While we cannot give definitive advice on which technology is better for you without seeing your production line, we can give some guidance on where TIJ or PIJ may work best. One note for both: if you need high speed or a longer throw distance for primary marking of consumer goods, you’ll want to look at CIJ or laser coding options. However, both TIJ and PIJ technologies, as well as valve-jet printers, are ideal for most direct-to-product marking and coding in industrial settings and all direct-to-carton printing applications, eliminating the need for labels. And both technologies provide higher resolution, create less mess and are generally far more user/operator friendly than CIJ.

  • TIJ: Works best for products that don’t require large scale marking with taller heights. In addition, TIJ will give you the best resolution for your marks, hands down. Some of the best use cases for TIJ are single- and multi-line text, , fixed and variable data and retail branding and traceability. In addition, due to its low start-up and maintenance costs, along with the small footprint, TIJ printers are a great solution for small volume producers and production lines.
  • PIJ: If you’re using specialized inks or need larger character height, PIJ is the better option. Similarly, PIJ is the best pick if you need a printer that can handle a variety of ink types and/or need larger high-quality images. For this technology, the best use cases are secondary packaging and direct carton marking where barcode readability is critical, primary marking of wood products or other porous substrates and large graphic marking at up to 80-in. as shown below. Because of the higher start-up costs, PIJ may not be the best bet for small volume producers and production lines. As we’ll be discussing in a future post, valve-jet printers such as the Matthews V-Series offer superior performance and reliability for industrial and carton coding applications that don’t require high resolution.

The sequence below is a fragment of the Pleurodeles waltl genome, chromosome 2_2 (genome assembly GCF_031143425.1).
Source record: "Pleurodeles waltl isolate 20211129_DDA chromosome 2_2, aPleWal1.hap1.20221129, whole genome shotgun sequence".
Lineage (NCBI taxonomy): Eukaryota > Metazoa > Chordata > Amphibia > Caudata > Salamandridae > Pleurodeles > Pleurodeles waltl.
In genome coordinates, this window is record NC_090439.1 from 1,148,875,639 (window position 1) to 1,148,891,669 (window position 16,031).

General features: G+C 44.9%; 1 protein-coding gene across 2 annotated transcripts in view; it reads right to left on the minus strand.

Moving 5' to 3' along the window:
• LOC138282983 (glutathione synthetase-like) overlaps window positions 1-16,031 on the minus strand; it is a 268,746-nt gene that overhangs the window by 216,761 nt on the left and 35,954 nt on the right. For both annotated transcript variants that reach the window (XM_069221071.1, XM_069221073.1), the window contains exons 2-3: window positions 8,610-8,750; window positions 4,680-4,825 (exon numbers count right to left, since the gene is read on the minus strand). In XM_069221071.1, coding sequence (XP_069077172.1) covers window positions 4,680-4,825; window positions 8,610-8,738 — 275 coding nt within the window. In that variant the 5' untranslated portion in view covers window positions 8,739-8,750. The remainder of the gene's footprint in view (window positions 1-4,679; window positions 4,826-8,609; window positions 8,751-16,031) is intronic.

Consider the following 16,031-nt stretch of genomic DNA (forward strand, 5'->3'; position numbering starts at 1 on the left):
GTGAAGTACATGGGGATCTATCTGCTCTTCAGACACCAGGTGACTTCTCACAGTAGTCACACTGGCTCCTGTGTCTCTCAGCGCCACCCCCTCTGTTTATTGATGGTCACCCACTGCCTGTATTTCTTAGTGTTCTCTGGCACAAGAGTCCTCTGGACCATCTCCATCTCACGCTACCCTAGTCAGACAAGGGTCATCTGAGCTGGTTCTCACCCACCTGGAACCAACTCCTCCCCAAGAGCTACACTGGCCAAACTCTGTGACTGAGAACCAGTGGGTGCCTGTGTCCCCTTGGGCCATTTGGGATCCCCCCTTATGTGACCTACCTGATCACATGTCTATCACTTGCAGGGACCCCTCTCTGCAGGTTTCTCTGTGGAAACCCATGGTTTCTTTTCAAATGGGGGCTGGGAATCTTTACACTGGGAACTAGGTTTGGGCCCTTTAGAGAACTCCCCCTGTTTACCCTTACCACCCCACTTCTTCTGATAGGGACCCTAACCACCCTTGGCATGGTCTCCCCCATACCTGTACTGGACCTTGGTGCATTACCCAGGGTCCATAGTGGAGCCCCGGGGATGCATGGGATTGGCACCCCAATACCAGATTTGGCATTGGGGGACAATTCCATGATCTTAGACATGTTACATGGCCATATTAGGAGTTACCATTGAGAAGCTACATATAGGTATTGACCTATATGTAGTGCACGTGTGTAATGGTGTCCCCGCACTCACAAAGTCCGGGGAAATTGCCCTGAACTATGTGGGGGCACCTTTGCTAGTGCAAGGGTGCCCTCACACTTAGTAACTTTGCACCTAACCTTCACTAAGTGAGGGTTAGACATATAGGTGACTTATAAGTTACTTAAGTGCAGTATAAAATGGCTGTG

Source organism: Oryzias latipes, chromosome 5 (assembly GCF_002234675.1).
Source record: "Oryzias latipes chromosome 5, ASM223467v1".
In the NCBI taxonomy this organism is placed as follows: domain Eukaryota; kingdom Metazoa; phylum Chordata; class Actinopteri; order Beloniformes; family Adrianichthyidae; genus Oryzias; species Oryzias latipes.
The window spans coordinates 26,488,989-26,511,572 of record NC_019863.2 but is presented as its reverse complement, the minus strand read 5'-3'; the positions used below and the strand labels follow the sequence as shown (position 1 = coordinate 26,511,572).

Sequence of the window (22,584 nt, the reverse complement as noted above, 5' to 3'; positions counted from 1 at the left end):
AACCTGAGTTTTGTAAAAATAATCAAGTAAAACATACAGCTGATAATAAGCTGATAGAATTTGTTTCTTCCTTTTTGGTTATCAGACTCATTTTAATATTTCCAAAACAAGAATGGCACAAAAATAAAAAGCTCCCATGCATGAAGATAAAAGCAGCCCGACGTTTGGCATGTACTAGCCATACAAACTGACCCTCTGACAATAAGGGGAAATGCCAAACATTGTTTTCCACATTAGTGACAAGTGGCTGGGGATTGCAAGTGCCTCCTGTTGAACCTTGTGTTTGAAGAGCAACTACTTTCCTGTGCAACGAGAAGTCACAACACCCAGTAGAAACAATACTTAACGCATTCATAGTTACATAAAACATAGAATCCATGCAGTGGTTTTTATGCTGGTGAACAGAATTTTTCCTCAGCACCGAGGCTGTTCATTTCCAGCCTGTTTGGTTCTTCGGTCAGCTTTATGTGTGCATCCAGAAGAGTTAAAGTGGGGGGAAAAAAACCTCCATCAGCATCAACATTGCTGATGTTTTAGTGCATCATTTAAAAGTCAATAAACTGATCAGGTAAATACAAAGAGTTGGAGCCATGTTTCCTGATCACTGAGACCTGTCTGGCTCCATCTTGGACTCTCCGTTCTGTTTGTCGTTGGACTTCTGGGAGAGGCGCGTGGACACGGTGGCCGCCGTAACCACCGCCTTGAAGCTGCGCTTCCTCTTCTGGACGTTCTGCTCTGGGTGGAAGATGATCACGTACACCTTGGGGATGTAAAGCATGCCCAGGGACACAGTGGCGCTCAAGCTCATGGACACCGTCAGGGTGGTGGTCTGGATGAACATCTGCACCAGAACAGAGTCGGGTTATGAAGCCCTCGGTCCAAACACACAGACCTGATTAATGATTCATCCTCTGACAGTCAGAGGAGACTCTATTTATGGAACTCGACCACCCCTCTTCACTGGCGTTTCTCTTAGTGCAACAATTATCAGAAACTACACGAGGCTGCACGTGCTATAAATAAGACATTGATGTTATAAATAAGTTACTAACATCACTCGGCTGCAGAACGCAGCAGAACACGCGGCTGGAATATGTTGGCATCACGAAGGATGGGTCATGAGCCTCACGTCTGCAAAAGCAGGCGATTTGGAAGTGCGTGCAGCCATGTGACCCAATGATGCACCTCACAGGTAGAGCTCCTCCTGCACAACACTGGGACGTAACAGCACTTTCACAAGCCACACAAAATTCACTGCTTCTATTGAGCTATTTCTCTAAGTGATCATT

PIJ printers can be stitched together to produce very large marks for branding and other applications. Piezo inkjet vs. thermal inkjet.

PIJ printers can be stitched together to produce very large marks for branding and other applications.

One Controller for All Your Print Technologies

Fortunately, with Matthews Marking System’s MPERIA platform, you don’t need to choose between TIJ or PIJ, as it can support both print technologies and more from one controller. This means you can automate and centralize your coding and messaging through one interface, no matter which print technology you are using. So, whether you want the resolution and high speed of the MPERIA® L-Series thermal inkjet printers or the versatility and exceptional color reproduction and graphic printing of the MPERIA VIAjet T-Series piezo inkjet printers, we’ve got you covered!

Interested in a demo of how MPERIA can make your TIJ and PIJ printers work in harmony to deliver superior results? Give us a call at ​​1-800-775-7775 or email us at [email protected].